Monthly Archives: February 2011

Don’t Go Gaga Over Global Trade Numbers

Global Trade may be growing, but it’s not growing as fast as the WTO wants you to believe. You have to take the long term view. Global Trade may have increased 13.5% last year, but this followed a year where it dropped 12.2%. Just like an elastic will snap back when released, it is only logical to expect that global trade would snap back to pre-recession levels once the world, and the US in particular (which alone controls 25% of Global GDP) started to work its way out of the recession. And that’s all it did … snap back. (If it was at 100$, and it dropped by 12.2%, then it was at 87.8$. If that increased by 13.5%, the net result would be 99.65$.)

With more and more companies trying to go global and join the outsourcing economy, and with more and more hi-tech manufacturing shifting overseas, it’s only logical to expect that global trade will continue slow, steady growth whether it makes sense or not, but we’re not going to see exponential expansion anytime soon. As a result, while Global Trade Management software (GTM) sales will pick up in the US where advance filing, denied party lists, and other requirements are making GTM almost impossible without software support, GTM software is not likely to see the same sort of increase in demand in other countries. (Security regulation is also increasing in Europe, but not at the rate it is in the US, at least for the moment.)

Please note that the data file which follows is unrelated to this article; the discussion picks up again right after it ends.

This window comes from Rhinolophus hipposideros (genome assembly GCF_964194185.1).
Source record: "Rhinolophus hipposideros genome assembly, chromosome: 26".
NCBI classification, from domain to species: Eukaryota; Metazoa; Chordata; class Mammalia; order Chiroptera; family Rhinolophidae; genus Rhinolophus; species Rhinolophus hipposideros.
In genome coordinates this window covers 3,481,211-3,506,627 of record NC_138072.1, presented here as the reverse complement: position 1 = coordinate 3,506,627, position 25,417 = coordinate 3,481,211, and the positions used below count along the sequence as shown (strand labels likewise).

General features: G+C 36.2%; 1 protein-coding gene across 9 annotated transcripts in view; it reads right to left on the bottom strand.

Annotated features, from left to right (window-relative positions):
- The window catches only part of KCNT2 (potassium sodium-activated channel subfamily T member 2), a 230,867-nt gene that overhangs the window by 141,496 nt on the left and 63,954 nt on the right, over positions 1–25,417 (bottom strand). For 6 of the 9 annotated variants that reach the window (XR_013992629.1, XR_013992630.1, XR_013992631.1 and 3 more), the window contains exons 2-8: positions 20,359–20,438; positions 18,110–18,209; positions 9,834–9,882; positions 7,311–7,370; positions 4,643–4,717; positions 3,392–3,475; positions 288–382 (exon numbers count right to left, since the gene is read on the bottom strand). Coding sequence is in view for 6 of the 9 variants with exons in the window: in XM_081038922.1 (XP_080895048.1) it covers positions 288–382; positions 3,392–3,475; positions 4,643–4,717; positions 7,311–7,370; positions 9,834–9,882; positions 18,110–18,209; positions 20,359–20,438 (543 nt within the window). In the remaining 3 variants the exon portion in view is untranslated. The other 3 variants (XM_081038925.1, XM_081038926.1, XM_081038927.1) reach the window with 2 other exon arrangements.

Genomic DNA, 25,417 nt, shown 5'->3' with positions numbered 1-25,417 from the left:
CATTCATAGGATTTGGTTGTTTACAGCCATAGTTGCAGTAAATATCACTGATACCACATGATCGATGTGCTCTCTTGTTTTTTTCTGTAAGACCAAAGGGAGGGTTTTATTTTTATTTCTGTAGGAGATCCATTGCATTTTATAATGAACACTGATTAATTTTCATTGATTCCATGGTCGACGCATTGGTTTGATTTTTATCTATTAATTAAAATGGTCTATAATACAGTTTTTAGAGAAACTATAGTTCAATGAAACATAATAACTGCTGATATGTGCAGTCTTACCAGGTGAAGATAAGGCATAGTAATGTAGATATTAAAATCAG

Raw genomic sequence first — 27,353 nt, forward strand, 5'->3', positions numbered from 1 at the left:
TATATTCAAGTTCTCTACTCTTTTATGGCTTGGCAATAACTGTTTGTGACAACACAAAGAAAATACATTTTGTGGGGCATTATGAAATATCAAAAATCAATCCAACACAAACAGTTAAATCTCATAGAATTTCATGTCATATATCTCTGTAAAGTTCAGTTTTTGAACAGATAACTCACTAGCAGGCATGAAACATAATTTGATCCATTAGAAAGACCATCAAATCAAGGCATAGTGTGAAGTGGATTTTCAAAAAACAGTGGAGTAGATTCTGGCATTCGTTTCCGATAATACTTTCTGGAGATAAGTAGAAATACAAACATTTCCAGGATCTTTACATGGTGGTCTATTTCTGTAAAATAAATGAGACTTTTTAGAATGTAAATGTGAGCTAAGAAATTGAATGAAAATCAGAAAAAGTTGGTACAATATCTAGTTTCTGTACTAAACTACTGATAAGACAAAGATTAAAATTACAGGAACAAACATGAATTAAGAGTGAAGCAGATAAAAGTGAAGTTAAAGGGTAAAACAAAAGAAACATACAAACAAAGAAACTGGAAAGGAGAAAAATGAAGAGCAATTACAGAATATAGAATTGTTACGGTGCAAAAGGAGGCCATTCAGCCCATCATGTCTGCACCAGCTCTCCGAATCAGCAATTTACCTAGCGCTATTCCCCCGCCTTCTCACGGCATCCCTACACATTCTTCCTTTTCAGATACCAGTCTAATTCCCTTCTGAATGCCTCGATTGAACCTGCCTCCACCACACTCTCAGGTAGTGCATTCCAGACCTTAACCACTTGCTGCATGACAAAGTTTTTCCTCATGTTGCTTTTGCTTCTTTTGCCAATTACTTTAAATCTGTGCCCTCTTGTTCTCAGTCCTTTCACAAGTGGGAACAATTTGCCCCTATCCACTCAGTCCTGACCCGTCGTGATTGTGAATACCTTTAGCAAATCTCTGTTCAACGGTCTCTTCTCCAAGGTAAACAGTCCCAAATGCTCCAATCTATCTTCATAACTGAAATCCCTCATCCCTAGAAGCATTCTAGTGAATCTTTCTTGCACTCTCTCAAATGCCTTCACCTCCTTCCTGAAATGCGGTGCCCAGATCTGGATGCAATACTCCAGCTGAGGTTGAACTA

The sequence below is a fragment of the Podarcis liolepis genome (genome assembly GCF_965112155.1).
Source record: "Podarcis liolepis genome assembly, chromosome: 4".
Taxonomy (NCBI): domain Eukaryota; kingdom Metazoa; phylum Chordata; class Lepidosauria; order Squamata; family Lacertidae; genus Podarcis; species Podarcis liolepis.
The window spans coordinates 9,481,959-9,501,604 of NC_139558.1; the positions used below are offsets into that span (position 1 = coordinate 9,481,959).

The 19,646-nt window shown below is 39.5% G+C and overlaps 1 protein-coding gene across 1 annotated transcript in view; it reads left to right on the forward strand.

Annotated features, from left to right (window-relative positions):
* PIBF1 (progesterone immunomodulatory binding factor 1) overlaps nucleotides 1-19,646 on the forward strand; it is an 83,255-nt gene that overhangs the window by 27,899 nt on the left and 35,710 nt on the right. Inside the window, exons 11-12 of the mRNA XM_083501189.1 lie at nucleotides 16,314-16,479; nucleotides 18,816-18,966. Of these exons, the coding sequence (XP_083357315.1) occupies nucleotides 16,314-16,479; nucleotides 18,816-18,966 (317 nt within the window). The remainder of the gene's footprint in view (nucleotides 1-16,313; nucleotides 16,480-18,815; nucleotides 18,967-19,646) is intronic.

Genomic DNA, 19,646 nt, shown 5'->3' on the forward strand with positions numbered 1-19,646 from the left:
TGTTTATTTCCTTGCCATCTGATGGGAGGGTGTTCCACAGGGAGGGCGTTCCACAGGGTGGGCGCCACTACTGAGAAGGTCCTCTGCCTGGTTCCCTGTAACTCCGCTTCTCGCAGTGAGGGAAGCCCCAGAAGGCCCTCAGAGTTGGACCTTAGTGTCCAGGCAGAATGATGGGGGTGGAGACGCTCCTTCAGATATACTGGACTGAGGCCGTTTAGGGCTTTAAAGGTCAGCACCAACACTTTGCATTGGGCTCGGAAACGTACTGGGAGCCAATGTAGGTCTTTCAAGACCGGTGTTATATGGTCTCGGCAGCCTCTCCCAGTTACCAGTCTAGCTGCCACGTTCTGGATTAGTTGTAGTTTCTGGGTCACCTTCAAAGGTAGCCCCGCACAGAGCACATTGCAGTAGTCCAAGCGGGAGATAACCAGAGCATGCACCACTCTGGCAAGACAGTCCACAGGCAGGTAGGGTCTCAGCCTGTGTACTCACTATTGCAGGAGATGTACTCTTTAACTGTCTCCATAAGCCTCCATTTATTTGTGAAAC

In other words, GTM is a solid investment for buyers and vendors alike, but don’t look for rapid growth predicted by the ARC Advisory Group, in this article on realizing global trade management potential, just yet.

How Should You Calculate Cost Reduction?

As per a recent article over on Supply Chain Digest on how there are many roads to the same goal when it comes to calculating procurement savings, there are almost as many methods to calculate cost reduction as there are people to do the calculations. And while some will be better than others, many, depending on one’s point of view, will be about the same from an objective (trending) viewpoint. This lead one to ask, independent of organizations and balance sheets, if there is one method, or a set of methods, that are arguably better than the rest of the pack.